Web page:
Munchak relishing new role with Steelers
Steelers offensive line coach Mike Munchak spent the previous three years as the head coach of the Tennessee Titans.
PITTSBURGH – After spending the past 30-plus years as a player and coach with the same franchise, Mike Munchak almost feels reborn since joining the Steelers in late January.
It doesn’t hurt that the 54-year-old Muchak is starting over with a franchise he’s quite familiar with – having played and coached against the Steelers many times – and one that has spent a number of premium picks in recent years on offensive linemen, the area he was hired to coach.
Munchak spent the past four weeks of OTAs and minicamps working with his new players for the first time and will now get a month off to digest what he’s learned about them before training camp begins July 25 at Saint Vincent College in Latrobe.
“I just think it’s exciting for all of us,” said Munchak, who spent 12 years as a Hall of Game offensive lineman for the Houston Oilers/Tennessee Titans before becoming a coach for that franchise. “We have a new fresh start for me, a fresh start for the linemen. A new way of looking at things (and) fresh eyes on what they’ve been doing and they’ve been successful. There are some good football players here. It’s just a matter of me having an opportunity (to work with them). I’m inheriting a good group (of) high draft choices.”
Munchak, a Pennsylvania native and Penn State graduate, joined the Steelers after being fired following three seasons as head coach of the Titans. He compiled a 22-26 record as a head coach, including a 7-9 mark in 2013.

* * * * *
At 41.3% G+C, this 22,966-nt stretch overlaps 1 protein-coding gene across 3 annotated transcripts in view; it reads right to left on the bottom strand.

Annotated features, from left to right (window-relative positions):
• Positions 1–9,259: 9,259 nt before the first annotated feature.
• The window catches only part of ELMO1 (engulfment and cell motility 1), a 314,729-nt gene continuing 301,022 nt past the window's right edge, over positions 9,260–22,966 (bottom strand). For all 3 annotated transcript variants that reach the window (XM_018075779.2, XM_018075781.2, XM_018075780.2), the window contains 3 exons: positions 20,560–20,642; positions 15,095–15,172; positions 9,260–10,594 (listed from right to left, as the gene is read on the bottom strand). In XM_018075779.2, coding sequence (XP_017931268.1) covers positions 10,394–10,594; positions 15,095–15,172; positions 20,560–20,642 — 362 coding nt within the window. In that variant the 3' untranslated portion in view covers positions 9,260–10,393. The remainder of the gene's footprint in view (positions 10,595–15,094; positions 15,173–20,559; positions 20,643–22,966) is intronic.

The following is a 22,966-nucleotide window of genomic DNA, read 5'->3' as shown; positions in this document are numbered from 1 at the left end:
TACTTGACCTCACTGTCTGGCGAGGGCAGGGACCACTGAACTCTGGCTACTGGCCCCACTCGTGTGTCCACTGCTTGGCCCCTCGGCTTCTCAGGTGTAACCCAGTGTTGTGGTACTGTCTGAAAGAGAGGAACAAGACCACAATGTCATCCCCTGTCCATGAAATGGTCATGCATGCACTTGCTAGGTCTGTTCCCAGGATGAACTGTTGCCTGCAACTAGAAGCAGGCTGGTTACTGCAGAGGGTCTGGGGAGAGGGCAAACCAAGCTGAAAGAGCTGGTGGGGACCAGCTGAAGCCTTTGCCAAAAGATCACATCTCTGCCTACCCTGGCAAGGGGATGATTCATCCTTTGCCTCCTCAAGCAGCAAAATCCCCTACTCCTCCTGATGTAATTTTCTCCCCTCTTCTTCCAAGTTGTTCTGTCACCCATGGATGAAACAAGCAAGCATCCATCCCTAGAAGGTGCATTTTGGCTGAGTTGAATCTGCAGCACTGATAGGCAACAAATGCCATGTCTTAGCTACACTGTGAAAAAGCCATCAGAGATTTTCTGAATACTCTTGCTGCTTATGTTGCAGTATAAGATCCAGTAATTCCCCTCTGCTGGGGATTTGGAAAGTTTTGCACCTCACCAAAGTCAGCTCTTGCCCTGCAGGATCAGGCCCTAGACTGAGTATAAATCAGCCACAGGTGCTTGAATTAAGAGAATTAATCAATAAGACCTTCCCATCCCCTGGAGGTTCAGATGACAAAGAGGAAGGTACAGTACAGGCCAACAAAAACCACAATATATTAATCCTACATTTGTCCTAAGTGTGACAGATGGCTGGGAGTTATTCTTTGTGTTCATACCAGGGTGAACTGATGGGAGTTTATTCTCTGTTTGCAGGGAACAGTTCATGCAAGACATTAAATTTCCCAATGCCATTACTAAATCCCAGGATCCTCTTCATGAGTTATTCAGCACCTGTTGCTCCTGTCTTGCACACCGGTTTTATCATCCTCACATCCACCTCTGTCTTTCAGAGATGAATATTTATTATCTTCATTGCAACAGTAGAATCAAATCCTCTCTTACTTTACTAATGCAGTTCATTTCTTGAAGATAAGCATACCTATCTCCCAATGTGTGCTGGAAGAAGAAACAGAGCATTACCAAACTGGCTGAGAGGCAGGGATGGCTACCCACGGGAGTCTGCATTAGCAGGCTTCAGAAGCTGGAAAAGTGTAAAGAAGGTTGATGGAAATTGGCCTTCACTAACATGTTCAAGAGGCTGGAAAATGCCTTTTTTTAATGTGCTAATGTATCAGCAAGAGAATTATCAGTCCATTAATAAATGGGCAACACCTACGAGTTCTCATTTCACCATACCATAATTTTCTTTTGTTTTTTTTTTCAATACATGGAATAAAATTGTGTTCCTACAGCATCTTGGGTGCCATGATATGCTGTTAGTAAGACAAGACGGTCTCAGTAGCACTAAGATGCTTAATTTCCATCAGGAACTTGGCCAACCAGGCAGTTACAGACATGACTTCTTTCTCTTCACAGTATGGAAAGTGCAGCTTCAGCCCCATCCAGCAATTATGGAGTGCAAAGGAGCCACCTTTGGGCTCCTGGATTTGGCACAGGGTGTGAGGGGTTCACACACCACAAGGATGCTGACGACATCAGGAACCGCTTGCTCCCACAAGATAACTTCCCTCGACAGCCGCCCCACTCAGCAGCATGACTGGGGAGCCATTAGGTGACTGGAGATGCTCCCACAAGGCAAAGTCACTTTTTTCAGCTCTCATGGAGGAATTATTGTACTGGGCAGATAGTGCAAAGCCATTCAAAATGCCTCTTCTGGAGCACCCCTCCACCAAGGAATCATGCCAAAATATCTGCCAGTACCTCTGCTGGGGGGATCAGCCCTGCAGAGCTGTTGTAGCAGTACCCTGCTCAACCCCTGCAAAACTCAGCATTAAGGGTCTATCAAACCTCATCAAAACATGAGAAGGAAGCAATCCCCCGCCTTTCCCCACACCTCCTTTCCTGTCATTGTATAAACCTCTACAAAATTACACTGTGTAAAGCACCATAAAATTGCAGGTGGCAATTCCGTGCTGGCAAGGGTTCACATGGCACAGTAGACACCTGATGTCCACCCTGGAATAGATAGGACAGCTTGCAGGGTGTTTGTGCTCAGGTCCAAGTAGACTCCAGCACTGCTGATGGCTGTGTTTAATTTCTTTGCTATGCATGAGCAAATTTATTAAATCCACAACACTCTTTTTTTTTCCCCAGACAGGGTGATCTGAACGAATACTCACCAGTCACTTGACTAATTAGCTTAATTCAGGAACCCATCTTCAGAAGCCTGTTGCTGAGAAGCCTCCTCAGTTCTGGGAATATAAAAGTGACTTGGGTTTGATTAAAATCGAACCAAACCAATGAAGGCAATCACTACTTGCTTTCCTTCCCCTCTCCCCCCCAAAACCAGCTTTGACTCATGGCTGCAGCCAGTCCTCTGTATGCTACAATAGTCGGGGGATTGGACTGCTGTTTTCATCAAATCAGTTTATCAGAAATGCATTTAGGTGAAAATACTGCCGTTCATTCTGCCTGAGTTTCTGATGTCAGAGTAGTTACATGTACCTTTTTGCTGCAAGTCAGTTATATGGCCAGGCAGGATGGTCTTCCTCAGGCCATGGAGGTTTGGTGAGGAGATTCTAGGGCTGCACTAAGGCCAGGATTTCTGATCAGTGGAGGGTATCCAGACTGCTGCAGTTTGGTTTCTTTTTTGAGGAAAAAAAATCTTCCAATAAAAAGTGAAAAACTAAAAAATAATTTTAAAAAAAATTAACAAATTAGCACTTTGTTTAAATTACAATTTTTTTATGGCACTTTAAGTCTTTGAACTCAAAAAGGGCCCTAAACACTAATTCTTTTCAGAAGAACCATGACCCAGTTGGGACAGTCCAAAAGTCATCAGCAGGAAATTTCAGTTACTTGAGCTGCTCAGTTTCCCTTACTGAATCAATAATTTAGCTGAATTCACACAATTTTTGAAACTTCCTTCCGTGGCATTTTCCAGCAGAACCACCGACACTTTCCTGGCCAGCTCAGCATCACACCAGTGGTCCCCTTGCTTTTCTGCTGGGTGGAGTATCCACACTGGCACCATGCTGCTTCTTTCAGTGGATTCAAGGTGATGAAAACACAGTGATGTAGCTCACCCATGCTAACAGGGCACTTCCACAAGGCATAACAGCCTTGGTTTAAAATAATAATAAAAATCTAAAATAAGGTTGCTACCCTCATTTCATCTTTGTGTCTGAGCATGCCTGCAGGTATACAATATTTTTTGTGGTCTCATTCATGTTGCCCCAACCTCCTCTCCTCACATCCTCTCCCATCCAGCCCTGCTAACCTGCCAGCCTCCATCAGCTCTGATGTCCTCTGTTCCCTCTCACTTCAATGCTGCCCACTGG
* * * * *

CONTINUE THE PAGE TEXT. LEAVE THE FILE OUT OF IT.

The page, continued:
The Steelers value the fact Munchak not only had a Hall of Fame career as a player, but also was a head coach. He joins defensive coordiantor Dick LeBeau and offensive coordinator Todd Haley as former NFL head coaches on Mike Tomlin’s staff.
“The head coaching experience is a benefit because he doesn’t just see it from his position group or his perspective,” said Haley, who came to the Steelers after three years as head coach in Kansas City. “He sees the big picture, which I take pride in doing, having been there. He is a very good teacher that believes in hard work, like we all do. He is working the guys hard but from what I’ve seen and heard, the guys are excited. They enjoy the challenge. Great players want to be coached. They want to be pushed to see how good they can be, and these guys are eating it up.”
Munchak replaced Jack Bicknell, Jr., who was fired after just one season as the Steelers offensive line coach. While Bicknell was big on the Xs and Os of a play and stressed that aspect, Munchak is more interested in teaching proper technique as a way to get the job done.
“To get a new coach, a Hall-of-Fame player like Mike Munchak, is awesome,” said center Maurkice Pouncey. “He brings a completely different set of credentials to this. He played the game and played it at a high level. We really needed him, which is great for the group.”
Munchak thinks the line, which includes former first-round picks Pouncey at center and David DeCastro at guard, along with left tackle Kelvin Beachum, guard Ramon Foster and former second-round picks Marcus Gilbert and Mike Adams, who are competing for the right tackle spot, can be a strength.
That’s been said before, but Munchak feels the time is now for this offensive line to gel.
With Pouncey out after suffering a torn ACL in the 2013 opener against Munchak and the Titans, the Steelers struggled in the first half of the season, allowing 35 sacks. But the line rebounded in the second half and allowed quarterback Ben Roethlisberger to be sacked just seven sacks in the final eight games.
“Obviously, every group thinks they’re going to be the best group in football (and) as a team we (do as well),” said Munchak. “But everything usually goes with what happens up front and giving Ben time to make throws and open up lanes. These guys are very prideful. They’re very excited about the opportunities.
“I think together it’s going to be fun. It’s been fun for me so far me and I’m hoping that they’re enjoying it, too.”